Thursday, September 30, 2010

Vanilla Plant

Vanilla is the name given both to a genus of tropical orchids and to the flavor extract obtained from the fruit pods of several of its species. The best and most important commercial extract is obtained from V. Flanifolia, Which, like other member of the genus, is a climbing vine with aerial roots and fragrant, greenish yellow flowers. The Aztecs introduced Spanish explores to vanilla in the early 16th century, and soon afterward it became popular in Europe.


In the native habitat vanilla is pollinated by bees and possibly hummingbirds, this yield a fruit set of only about 1 percent. When cultivated outside Central America, where its natural pollinators do not exist, vanilla normally does not set any fruit. Today vanilla bean are produced by hand pollination with a wooden needle. The harvested, unripe, golden green bean are cured by alternating night sweating with daily sun drying, which produced the characteristic flavor and aroma. The curing process continuous for 10 to 20 days, after each the bean are bundled for drying and development of the full aroma. This curing and drying requires about 4 to 5 months. The resulting bean is wrinkled and chocolate colored.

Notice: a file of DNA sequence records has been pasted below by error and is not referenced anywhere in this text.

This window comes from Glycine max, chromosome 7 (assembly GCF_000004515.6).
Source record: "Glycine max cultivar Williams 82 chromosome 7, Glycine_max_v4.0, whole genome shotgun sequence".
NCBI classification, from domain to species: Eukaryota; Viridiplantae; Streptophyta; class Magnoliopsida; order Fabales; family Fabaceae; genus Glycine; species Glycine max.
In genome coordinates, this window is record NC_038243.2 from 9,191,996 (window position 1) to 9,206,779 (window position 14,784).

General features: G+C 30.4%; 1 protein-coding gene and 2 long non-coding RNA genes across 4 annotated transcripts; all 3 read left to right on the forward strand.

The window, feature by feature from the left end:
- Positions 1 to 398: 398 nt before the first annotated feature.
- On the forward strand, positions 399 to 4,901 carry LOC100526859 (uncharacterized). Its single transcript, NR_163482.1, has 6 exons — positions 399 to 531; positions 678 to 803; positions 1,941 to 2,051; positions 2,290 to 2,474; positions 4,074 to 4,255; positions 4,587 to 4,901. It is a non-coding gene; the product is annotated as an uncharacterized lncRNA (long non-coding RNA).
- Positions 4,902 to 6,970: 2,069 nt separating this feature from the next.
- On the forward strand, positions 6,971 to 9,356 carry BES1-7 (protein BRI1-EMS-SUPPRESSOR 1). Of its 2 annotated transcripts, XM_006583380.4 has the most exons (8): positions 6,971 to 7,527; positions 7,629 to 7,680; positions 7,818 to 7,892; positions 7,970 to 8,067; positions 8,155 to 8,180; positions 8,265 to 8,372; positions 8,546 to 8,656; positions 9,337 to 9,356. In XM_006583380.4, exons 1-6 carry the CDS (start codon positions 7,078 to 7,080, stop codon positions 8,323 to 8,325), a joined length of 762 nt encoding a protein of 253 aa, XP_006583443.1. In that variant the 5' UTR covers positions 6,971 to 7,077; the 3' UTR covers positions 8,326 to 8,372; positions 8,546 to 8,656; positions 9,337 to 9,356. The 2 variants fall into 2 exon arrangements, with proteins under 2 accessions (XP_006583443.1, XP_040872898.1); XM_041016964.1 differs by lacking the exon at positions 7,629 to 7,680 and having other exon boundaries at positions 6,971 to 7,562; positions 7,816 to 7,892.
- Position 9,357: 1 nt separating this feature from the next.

The flavor and odor of the extract come partially from a white crystalline aldehyde, vanilin, which develops, during the curing process. Vanilla beans, vanilla extracts and tinctures (alcoholic extracts), and vanilla resinoids (hydrocarbon solvent extracts) are the foremost food flavors for ice cream, pudding, cakes, chocolates, baked goods, syrups, candles, liqueurs, tobacco, and soft drinks. Vanilla tincture is also used in perfumes. Vanilla is now produced artificially from eugenol (derived from clove stem only) or from acid hydrolysis from lignin (wood).

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